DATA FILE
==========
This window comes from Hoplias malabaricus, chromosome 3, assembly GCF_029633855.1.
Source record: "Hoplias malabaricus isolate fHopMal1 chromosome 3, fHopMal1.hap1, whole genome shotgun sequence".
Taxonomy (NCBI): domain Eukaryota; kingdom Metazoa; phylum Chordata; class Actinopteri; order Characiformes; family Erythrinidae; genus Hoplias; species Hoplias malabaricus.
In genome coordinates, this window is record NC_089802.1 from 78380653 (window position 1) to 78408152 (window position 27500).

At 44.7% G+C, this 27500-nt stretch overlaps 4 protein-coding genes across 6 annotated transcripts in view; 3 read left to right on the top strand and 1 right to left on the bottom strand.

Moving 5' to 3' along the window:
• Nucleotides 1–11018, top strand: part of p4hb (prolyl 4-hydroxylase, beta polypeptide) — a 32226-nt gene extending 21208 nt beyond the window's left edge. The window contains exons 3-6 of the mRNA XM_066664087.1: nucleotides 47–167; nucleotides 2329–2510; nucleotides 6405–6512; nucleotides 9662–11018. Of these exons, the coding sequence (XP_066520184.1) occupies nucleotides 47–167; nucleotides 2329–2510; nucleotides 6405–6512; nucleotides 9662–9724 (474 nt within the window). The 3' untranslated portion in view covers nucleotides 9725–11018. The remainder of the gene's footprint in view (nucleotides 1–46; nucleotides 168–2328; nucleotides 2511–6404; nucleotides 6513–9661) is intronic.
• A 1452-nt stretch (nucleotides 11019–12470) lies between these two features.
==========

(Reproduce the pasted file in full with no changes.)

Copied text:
This window comes from Hoplias malabaricus, chromosome 3, assembly GCF_029633855.1.
Source record: "Hoplias malabaricus isolate fHopMal1 chromosome 3, fHopMal1.hap1, whole genome shotgun sequence".
Taxonomy (NCBI): domain Eukaryota; kingdom Metazoa; phylum Chordata; class Actinopteri; order Characiformes; family Erythrinidae; genus Hoplias; species Hoplias malabaricus.
In genome coordinates, this window is record NC_089802.1 from 78380653 (window position 1) to 78408152 (window position 27500).

At 44.7% G+C, this 27500-nt stretch overlaps 4 protein-coding genes across 6 annotated transcripts in view; 3 read left to right on the top strand and 1 right to left on the bottom strand.

Moving 5' to 3' along the window:
• Nucleotides 1–11018, top strand: part of p4hb (prolyl 4-hydroxylase, beta polypeptide) — a 32226-nt gene extending 21208 nt beyond the window's left edge. The window contains exons 3-6 of the mRNA XM_066664087.1: nucleotides 47–167; nucleotides 2329–2510; nucleotides 6405–6512; nucleotides 9662–11018. Of these exons, the coding sequence (XP_066520184.1) occupies nucleotides 47–167; nucleotides 2329–2510; nucleotides 6405–6512; nucleotides 9662–9724 (474 nt within the window). The 3' untranslated portion in view covers nucleotides 9725–11018. The remainder of the gene's footprint in view (nucleotides 1–46; nucleotides 168–2328; nucleotides 2511–6404; nucleotides 6513–9661) is intronic.
• A 1452-nt stretch (nucleotides 11019–12470) lies between these two features.